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Archive for the ‘Langston Hughes’ Category

MERRY-GO-ROUND by Langston Hughes (1902-1967)

colored child at carnival:

 

Where is the Jim Crow section
On this merry-go-round,
Mister, cause I want to ride?
Down South where I come from
White and colored
Can’t sit side by side.

Down South on the train
There’s a Jim Crow car.
On the bus we’re put in the back–
But there ain’t no back
To a merry-go-round!

Where’s the horse
For a kid that’s black?

It wasn’t like young Langston Hughes to get into trouble. But, in 1914, when his seventh-grade teacher moved him and the other African-American students into a separate row in class, he got angry. So he put cards that read “JIM CROW ROW” on the black kids’ desks. He was soon expelled. But a protest rose up among the parents and Langston was eventually allowed to return to school. He had fought back and won a victory: separate seating in his school was no longer permitted.

Although Langston Hughes attended school with whites in Kansas, he wasn't allowed to play sports of join clubs. Signs throughout town read: "No Coloreds Allowed" and facilities for whites and blacks were separate. This anti-black caste system was known as Jim Crow Laws and operated mostly in the Southern United States between 1877 and the mid-1960s. It was used to keep blacks as second-class citizens.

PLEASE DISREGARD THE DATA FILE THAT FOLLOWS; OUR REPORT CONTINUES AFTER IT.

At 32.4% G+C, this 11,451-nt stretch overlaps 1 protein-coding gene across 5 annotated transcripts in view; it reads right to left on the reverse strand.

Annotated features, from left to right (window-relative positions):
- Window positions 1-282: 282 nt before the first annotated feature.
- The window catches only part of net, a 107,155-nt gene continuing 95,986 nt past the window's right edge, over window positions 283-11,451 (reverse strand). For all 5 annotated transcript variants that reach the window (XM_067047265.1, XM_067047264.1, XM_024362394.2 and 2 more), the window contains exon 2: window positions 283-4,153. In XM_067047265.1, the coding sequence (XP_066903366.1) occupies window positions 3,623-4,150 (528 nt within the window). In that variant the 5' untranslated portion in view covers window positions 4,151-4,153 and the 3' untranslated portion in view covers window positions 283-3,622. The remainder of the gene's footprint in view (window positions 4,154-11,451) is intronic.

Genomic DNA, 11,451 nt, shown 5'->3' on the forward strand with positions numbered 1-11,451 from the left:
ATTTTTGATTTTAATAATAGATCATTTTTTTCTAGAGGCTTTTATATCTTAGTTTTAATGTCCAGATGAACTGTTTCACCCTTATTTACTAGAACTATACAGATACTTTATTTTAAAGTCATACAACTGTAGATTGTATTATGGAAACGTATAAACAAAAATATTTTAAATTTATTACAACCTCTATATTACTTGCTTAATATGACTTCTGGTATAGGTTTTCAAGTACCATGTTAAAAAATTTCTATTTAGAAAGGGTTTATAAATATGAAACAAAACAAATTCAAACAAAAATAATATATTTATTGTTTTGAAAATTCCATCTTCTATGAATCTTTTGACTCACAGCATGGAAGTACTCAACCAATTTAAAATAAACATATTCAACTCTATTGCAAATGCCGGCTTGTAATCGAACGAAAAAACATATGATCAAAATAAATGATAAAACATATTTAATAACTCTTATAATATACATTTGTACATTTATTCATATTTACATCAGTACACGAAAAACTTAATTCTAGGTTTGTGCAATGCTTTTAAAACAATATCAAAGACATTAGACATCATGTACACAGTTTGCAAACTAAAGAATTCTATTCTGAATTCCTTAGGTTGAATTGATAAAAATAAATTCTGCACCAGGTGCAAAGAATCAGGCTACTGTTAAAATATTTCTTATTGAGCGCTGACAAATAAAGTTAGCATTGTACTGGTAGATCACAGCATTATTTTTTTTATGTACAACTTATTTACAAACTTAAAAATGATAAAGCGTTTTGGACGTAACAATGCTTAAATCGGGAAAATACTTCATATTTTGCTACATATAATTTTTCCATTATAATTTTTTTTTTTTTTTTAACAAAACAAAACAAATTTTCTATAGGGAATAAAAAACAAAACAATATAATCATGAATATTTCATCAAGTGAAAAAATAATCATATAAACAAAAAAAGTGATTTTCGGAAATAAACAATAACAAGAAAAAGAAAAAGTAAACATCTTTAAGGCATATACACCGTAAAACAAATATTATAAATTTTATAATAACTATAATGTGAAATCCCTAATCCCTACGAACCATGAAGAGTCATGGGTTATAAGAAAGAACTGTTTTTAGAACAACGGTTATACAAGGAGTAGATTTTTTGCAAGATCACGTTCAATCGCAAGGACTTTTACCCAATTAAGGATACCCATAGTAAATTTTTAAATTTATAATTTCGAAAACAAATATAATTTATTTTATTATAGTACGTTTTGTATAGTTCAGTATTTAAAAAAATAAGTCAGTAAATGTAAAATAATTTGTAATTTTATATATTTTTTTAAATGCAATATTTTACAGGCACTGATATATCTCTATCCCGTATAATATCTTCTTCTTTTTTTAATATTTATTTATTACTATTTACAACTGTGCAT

Readers, you might also enjoy: Langston Hughes: When Sue Wears Red.

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Langston Hughes (1902-1967)

Langston Hughes (1902-1967) was an African-American poet, novelist, columnist, short story writer, and playwright. His exceptional literary talents were recognized early in life; he was elected class poet at his Lincoln, Illinois elementary school.

Langston Hughes scoffed at the “honor” of the position:

“I was a victim of a stereotype. There were only two of us Negro kids in the whole class and our English teacher was always stressing the importance of rhythm in poetry. Well, everyone knows — except us — that all Negroes have rhythm, so they elected me as class poet.” 

Langston is best associated with the American literary movement known as the Harlem Renaissance (1920s-1930s)  and was one of the pioneers of a new literary form, jazz poetry.

Langston wrote his first jazz poem when he was in high school in Cleveland: “When Sue Wears Red.” Here it is:

When Sue Wears Red

 

When Susanna Jones wears red

Her face is like an ancient cameo

Turned brown by the ages.

Come with a blast of trumpets, Jesus!

 

When Susanna Jones wears red

A queen from some time-dead Egyptian night

Walks once again.

Blow trumpets, Jesus!

 

And the beauty of Susanna Jones in red

Burns in my heart a love-fire sharp like pain.

Sweet silver trumpets, Jesus!

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